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UBC Theses and Dissertations

Investigation into the biologically active metabolites of Coccoloba acuminata and Minquartia guianensis Nelson, Jim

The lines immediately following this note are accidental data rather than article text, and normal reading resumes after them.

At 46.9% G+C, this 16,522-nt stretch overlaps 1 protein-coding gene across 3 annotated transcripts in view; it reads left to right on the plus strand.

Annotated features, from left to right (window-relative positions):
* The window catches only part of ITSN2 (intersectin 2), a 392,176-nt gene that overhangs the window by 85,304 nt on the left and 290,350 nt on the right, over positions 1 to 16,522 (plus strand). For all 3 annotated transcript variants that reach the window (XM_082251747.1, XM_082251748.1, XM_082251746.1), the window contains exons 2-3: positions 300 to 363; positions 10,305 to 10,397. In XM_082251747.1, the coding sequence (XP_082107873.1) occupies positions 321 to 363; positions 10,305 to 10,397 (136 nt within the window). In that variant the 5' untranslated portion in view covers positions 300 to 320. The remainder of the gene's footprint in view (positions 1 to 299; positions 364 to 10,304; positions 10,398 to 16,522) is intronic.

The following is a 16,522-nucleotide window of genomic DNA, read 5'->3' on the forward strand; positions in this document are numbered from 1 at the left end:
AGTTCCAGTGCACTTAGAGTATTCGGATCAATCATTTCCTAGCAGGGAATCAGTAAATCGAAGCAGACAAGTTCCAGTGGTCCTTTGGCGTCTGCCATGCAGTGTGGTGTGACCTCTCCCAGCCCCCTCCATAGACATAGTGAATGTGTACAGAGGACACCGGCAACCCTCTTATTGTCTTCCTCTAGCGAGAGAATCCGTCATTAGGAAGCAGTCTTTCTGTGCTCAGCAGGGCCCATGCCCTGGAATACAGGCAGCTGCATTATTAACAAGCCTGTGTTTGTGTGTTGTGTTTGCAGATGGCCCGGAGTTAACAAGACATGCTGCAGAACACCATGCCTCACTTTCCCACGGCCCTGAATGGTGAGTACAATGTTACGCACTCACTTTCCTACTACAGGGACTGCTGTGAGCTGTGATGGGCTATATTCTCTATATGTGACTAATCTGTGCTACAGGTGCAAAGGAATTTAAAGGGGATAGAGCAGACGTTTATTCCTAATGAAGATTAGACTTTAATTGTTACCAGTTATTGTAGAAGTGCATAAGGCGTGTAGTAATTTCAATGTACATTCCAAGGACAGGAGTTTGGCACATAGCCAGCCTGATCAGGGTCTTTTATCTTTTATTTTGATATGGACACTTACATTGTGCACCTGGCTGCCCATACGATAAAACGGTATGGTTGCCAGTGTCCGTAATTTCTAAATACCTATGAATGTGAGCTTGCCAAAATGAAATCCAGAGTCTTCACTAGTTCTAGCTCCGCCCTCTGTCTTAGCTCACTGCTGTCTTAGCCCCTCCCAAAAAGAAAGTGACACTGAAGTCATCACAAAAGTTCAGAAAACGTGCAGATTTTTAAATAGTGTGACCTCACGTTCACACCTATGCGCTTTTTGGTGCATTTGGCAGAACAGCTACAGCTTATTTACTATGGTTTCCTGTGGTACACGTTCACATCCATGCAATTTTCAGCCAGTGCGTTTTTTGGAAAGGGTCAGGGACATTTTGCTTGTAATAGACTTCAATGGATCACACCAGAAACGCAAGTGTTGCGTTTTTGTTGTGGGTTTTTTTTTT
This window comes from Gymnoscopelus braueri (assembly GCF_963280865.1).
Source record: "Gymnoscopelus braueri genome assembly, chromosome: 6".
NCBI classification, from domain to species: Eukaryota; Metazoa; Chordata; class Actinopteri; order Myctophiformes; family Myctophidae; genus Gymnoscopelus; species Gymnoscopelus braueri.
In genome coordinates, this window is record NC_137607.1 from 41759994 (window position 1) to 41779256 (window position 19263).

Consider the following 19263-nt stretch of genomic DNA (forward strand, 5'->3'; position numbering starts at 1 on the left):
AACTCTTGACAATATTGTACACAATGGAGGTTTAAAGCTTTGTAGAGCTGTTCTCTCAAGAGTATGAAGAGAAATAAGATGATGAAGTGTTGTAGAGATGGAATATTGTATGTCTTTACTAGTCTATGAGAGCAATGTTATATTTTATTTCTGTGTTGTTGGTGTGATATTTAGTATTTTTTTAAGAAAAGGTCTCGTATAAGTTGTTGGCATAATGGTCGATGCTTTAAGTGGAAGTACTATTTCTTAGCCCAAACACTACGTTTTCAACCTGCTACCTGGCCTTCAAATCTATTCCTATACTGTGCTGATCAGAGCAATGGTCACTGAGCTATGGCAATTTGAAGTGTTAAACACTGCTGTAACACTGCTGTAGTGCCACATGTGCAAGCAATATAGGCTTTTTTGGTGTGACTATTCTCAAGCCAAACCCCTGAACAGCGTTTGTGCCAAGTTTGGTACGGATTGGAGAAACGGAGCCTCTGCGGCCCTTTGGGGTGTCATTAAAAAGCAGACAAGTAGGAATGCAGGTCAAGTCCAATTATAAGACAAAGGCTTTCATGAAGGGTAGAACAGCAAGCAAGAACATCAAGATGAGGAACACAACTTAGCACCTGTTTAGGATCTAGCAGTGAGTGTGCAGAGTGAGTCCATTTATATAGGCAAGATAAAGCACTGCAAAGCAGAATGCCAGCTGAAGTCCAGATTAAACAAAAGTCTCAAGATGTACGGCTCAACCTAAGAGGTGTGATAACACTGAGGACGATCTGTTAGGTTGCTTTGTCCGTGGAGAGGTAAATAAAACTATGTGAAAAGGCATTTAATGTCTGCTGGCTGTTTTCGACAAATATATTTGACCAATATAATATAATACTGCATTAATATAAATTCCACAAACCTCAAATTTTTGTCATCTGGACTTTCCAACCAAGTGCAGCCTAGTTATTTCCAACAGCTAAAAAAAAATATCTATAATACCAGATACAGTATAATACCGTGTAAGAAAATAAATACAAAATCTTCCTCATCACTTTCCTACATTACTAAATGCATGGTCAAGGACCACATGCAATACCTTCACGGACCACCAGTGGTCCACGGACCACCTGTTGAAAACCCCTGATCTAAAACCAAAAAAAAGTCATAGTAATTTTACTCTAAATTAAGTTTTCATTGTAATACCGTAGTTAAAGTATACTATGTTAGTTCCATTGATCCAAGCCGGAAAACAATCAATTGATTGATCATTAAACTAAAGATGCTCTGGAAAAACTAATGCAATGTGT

The comprehension of cellular processes remains central to the development of novel techniques for the treatment of disease. The use of small molecule protein inhibitors can aid in better understanding these processes and potentially be used therapeutically. The G2 checkpoint allows for cells to pause and repair DNA damage. In conjunction with radiation therapy, the use of G2 checkpoint inhibitors has demonstrated (in vitro) a greater mortality for cancer cells over healthy cells. The bioassay guided fractionation of Coccoloba acuminata afforded the G2 checkpoint inhibitor enf-kaur-16-en-15-oxo-18-oic acid (7). [diagram not included] At an optimal concentration of 12 μg/ml, diterpene 7 exhibited a maximum release of cells from G2 → M of 48%. A biotinylated linker was attached to 7 to form an affinity probe 14. [diagram not included] At an optimal concentration of 7 μg/ml, compound 14 released 39-41% of cells from G2 to M phase. The binding of Pin1 to phosphorylated tau plays a role in the formation of paired helical filaments, a hallmark of Alzheimer's disease. Therefore, inhibitors of the binding of Pin1 to phosphorylated tau could be used as a potential therapeutic for Alzheimer's disease. The bioassay guided fractionation of M. guianensis yielded the cytotoxic polyacetylene minquartynoic acid 8 [diagram not included] and two inhibitors of Pin1 binding 4-O-(α-rhamnopyranosyl)ellagic acid 9 [diagram not included] and 4-O-(β-xylopyranosyl)ellagic acid 10 [diagram not included]. The IC₅₀ is 0.7 μ/mL for 4-O-(β-xylopyranosyl)ellagic acid 10 [diagram not included] and 0.6 μ/mL for 4-O-(α-rhamnopyranosyl)ellagic acid 9 for inhibition of Pin1 binding to phosphorylated tau.

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